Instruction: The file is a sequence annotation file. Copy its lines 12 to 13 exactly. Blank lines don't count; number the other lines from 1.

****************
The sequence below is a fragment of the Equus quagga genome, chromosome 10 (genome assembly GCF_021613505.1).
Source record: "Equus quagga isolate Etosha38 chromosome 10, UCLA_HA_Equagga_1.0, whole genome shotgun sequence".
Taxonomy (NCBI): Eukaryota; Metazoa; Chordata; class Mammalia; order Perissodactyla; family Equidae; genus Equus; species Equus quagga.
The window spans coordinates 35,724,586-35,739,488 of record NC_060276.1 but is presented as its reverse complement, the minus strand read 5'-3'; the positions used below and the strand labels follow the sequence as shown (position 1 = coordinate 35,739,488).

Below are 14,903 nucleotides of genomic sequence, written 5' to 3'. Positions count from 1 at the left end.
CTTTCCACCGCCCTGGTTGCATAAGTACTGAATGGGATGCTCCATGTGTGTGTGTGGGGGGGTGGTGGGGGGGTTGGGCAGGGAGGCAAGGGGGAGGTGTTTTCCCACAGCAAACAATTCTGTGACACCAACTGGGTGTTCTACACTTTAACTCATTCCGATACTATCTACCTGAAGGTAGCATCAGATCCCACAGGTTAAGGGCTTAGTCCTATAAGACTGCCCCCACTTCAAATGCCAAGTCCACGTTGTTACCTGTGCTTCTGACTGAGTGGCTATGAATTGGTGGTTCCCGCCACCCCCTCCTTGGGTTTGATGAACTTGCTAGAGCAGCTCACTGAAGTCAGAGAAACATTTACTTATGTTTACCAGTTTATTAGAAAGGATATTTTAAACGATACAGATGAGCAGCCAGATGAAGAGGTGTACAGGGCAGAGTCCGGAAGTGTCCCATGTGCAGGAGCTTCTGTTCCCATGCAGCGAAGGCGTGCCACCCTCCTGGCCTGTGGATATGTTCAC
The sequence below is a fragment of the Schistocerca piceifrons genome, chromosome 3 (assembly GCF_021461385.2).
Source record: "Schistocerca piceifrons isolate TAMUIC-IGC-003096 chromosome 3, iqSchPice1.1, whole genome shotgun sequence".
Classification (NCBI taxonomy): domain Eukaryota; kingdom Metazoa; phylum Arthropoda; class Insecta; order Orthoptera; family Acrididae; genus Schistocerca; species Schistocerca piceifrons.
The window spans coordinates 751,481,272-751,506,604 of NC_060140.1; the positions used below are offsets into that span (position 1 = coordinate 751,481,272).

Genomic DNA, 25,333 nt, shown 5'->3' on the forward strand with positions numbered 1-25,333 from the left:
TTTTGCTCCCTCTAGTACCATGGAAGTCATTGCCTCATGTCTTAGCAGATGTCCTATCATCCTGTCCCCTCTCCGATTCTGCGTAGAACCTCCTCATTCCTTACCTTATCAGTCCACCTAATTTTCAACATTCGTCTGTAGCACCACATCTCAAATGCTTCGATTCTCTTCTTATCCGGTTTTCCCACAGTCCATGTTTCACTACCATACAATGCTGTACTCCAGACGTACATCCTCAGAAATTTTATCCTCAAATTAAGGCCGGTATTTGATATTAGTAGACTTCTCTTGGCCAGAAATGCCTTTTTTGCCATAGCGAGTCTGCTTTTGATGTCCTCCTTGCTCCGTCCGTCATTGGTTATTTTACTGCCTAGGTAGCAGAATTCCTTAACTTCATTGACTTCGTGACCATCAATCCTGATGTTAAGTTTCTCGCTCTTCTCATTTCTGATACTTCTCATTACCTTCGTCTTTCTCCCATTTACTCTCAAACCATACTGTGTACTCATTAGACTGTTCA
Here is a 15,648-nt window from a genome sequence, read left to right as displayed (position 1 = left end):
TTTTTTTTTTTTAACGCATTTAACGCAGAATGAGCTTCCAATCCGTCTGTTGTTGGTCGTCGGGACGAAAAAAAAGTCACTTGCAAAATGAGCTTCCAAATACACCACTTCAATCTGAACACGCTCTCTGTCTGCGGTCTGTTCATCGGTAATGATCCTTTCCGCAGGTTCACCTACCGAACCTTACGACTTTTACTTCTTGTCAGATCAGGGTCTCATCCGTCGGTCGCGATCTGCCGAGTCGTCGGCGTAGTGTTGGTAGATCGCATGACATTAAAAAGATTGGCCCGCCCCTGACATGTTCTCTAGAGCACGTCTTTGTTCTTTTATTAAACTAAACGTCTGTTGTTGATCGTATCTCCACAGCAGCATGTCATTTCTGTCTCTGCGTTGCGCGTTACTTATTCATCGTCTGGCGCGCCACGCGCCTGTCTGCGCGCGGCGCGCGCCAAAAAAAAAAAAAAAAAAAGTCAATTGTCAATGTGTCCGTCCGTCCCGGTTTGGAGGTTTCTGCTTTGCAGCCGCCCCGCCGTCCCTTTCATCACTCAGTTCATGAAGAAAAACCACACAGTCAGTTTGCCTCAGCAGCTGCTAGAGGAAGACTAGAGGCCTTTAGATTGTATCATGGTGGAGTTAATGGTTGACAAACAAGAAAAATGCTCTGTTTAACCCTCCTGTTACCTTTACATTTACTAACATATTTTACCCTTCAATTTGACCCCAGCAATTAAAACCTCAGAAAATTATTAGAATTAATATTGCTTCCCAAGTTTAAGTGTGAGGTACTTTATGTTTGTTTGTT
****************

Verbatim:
TTTTGCTCCCTCTAGTACCATGGAAGTCATTGCCTCATGTCTTAGCAGATGTCCTATCATCCTGTCCCCTCTCCGATTCTGCGTAGAACCTCCTCATTCCTTACCTTATCAGTCCACCTAATTTTCAACATTCGTCTGTAGCACCACATCTCAAATGCTTCGATTCTCTTCTTATCCGGTTTTCCCACAGTCCATGTTTCACTACCATACAATGCTGTACTCCAGACGTACATCCTCAGAAATTTTATCCTCAAATTAAGGCCGGTATTTGATATTAGTAGACTTCTCTTGGCCAGAAATGCCTTTTTTGCCATAGCGAGTCTGCTTTTGATGTCCTCCTTGCTCCGTCCGTCATTGGTTATTTTACTGCCTAGGTAGCAGAATTCCTTAACTTCATTGACTTCGTGACCATCAATCCTGATGTTAAGTTTCTCGCTCTTCTCATTTCTGATACTTCTCATTACCTTCGTCTTTCTCCCATTTACTCTCAAACCATACTGTGTACTCATTAGACTGTTCA
Here is a 15,648-nt window from a genome sequence, read left to right as displayed (position 1 = left end):